The Pros and Cons of Trail-Building

MRG’s primary mission is to protect, manage, and restore land and waterways within the Mianus River watershed.  The organization’s mission also includes conducting scientific research to better understand and protect the plants, animals, and ecosystems that exist on our land and throughout the region at large.  By necessity, protection, stewardship, and scientific research must sometimes exclude public access to MRG-managed lands.

The following guidance as to the trail system within MRG (design, purpose, usage) is based upon a review of the research literature and MRG’s management plan (which reflects the lands under management -both owned and through conservation easements- as of January 2022). A number of studies have examined the effects of trails and hiking in preserves on wildlife. Results vary, primarily on whether the effects of trails lead to behavioral or ecological effects. The effects of trails also vary widely across species and taxonomic group (e.g., birds vs. mammals vs. amphibians).

It is important to note that the studies that examined large-scale ecological effects found limited impacts. In other words, trails were not causing the total extirpation of a species from an entire preserve; every preserve, trails or not, will have species that are common in suburbia, e.g., coyotes, deer, raccoons, etc. But all mammals seem to change their behavior and activity patterns in response to even “low-impact” human activity.

Whether these acute behavioral impacts lead to chronic ecological impacts seems to be a function of whether the preserves in question are situated in more or less developed landscapes: animals living in preserves within suburban or urban landscapes suffered greater negative impacts from trails (Reed and Merenlender 2008) It is also noteworthy that the studies all found differing effects according to species. Some species (e.g., bears and bobcats) were more sensitive than others, while others tolerate and adapt to human activity relatively well. Coyotes, red fox, and white-tailed deer were often found to still use areas of high trail density (this activity was still largely nocturnal); however, many species are far more sensitive and MRG also strives to provide habitat for fisher, bobcat, and other reclusive wildlife.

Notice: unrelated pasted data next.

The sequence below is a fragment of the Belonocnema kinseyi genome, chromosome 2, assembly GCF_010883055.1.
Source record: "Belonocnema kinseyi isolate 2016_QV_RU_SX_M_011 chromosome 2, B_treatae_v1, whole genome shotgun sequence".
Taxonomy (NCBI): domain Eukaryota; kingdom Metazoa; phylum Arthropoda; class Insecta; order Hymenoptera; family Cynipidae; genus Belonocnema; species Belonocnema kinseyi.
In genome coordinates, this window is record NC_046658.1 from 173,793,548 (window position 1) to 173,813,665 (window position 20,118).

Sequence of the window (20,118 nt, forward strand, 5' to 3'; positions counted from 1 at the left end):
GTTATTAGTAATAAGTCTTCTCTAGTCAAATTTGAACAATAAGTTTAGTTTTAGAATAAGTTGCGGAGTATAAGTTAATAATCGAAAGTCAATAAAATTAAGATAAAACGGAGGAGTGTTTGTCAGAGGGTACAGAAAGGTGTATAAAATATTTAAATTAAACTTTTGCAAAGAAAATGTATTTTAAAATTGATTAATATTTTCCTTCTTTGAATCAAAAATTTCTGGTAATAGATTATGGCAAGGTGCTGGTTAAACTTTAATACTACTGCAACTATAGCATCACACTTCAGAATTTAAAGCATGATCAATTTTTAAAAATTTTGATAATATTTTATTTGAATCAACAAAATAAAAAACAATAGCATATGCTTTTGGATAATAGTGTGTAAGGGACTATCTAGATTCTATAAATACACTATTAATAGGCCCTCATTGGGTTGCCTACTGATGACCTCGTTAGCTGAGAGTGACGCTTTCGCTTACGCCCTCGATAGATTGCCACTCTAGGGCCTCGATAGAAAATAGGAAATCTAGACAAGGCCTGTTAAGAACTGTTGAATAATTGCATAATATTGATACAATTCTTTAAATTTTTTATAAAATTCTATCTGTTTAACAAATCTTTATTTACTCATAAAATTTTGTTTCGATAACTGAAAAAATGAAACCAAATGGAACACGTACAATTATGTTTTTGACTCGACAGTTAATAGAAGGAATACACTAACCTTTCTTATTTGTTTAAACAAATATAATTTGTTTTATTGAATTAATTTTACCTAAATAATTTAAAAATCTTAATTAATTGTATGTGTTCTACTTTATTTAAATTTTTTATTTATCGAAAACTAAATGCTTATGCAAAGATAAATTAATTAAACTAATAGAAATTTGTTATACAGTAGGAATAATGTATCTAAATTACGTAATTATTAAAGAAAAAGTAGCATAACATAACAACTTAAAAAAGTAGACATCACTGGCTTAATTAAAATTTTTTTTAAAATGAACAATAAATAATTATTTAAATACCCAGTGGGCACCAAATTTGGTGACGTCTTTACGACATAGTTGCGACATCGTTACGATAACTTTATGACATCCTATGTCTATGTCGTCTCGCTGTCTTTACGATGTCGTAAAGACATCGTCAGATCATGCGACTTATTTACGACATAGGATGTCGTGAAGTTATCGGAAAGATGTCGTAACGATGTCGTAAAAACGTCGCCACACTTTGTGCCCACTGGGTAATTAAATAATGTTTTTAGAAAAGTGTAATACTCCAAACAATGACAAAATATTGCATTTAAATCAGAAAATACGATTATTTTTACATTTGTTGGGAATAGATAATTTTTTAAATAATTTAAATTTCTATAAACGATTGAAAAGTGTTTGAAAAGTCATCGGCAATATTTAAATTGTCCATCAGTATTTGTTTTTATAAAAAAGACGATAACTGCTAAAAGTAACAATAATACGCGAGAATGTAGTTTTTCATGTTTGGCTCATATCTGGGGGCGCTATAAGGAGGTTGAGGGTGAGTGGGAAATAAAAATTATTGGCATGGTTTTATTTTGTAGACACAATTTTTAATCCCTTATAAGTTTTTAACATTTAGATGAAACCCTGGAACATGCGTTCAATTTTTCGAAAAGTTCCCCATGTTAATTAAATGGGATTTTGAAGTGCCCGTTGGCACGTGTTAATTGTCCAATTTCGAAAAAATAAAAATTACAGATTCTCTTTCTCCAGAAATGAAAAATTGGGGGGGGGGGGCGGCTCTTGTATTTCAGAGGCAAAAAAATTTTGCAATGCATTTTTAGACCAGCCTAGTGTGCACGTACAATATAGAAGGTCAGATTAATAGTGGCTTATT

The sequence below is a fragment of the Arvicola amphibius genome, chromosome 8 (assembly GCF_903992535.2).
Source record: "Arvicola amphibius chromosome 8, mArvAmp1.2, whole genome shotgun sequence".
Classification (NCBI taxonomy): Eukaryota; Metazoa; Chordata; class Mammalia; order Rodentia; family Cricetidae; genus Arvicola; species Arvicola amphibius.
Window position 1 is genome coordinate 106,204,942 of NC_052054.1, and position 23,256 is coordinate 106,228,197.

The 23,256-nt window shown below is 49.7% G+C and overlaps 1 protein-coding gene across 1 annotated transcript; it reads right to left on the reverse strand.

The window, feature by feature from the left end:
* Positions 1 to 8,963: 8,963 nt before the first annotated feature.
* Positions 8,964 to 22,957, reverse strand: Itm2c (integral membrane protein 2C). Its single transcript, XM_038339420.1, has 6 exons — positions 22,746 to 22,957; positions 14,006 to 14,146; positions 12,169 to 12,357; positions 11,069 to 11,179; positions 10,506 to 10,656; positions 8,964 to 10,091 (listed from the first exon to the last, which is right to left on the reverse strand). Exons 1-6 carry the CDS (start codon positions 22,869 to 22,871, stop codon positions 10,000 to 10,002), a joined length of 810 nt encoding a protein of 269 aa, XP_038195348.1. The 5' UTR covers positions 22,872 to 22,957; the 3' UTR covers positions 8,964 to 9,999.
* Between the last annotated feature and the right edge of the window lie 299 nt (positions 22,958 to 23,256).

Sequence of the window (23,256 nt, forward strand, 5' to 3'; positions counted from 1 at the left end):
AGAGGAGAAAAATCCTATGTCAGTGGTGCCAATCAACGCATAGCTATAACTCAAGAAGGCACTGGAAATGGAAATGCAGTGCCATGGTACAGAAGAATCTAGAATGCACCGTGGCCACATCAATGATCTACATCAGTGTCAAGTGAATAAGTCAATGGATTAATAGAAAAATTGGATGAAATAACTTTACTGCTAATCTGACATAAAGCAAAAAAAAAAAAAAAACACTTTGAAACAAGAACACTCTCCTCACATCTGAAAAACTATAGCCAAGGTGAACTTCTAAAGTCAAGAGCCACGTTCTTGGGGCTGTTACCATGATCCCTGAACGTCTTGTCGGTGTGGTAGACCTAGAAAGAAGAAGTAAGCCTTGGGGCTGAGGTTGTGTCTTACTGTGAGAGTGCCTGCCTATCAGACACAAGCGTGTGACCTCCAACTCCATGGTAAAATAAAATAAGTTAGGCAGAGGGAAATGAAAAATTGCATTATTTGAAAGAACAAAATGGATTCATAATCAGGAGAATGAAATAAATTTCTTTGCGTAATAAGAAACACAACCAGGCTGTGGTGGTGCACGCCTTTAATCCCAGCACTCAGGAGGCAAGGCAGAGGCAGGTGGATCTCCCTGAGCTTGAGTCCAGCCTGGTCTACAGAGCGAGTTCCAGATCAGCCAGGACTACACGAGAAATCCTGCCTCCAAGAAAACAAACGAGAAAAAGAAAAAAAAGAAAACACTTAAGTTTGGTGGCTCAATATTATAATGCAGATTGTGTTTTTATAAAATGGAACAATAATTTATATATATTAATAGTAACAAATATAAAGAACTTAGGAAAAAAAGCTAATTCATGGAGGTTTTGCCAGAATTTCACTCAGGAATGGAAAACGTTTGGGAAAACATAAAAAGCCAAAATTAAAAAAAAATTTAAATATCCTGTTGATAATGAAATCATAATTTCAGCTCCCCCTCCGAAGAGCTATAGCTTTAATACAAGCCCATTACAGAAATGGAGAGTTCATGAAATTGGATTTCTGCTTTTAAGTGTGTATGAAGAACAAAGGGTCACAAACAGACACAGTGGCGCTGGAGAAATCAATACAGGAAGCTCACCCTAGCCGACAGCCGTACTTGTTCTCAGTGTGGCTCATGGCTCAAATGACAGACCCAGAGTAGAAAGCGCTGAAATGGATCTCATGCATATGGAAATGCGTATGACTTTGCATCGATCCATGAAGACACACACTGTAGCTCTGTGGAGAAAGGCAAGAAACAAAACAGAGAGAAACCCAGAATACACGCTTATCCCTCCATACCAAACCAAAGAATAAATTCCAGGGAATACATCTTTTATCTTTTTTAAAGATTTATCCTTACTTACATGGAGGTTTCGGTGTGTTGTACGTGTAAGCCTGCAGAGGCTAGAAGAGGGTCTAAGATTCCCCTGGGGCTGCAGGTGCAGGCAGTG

Lastly, the study that found the most significant impacts (Reed and Merenlender 2008) compared hike-able preserves to private lands with no public access at all. A good guideline is that going from “no trails” to “some trails” is much more destructive than going from “some trails” to “more trails.” Thus if a trail system expansion is considered, MRG will strongly prefer growing our existing trails over building new trails in previously inaccessible parcels to protect “high quality” refuges.

Wildlife studies have found that trails can have an impact on wildlife up to 100 – 200 m away. MRG is currently performing a large study examining wildlife activity on-trail, 50 m away, and 200 m away with camera traps. Remote sections of MRG’s Preserve are of great conservation value and make us highly desirable as a research site as well.

The ability of an organization to maintain a high quality trail system is often inversely proportional to how large a system they have, simply because of limits on time and resources. Lynn and Brown (2003) found that the quality of hikers’ experience declined as trail quality declined, as measured by noticeable impacts such as trail erosion/muddiness, extension and widening of the trails, plant damage, litter, and signs of informal activity (fire rings, campsites, “hang-outs”, etc.).

Thus MRG is careful when expanding its trail system as it seems equally or even more important, from a community outreach and fostering support perspective, that we offer high-quality experience for our visitors.

Expansion of the trail system reduces the amount of stewardship we can do per unit of trail. Keeping up with aesthetic and ecological maintenance to provide high-quality trails may be more important to our mission and outreach goals than offering more trails.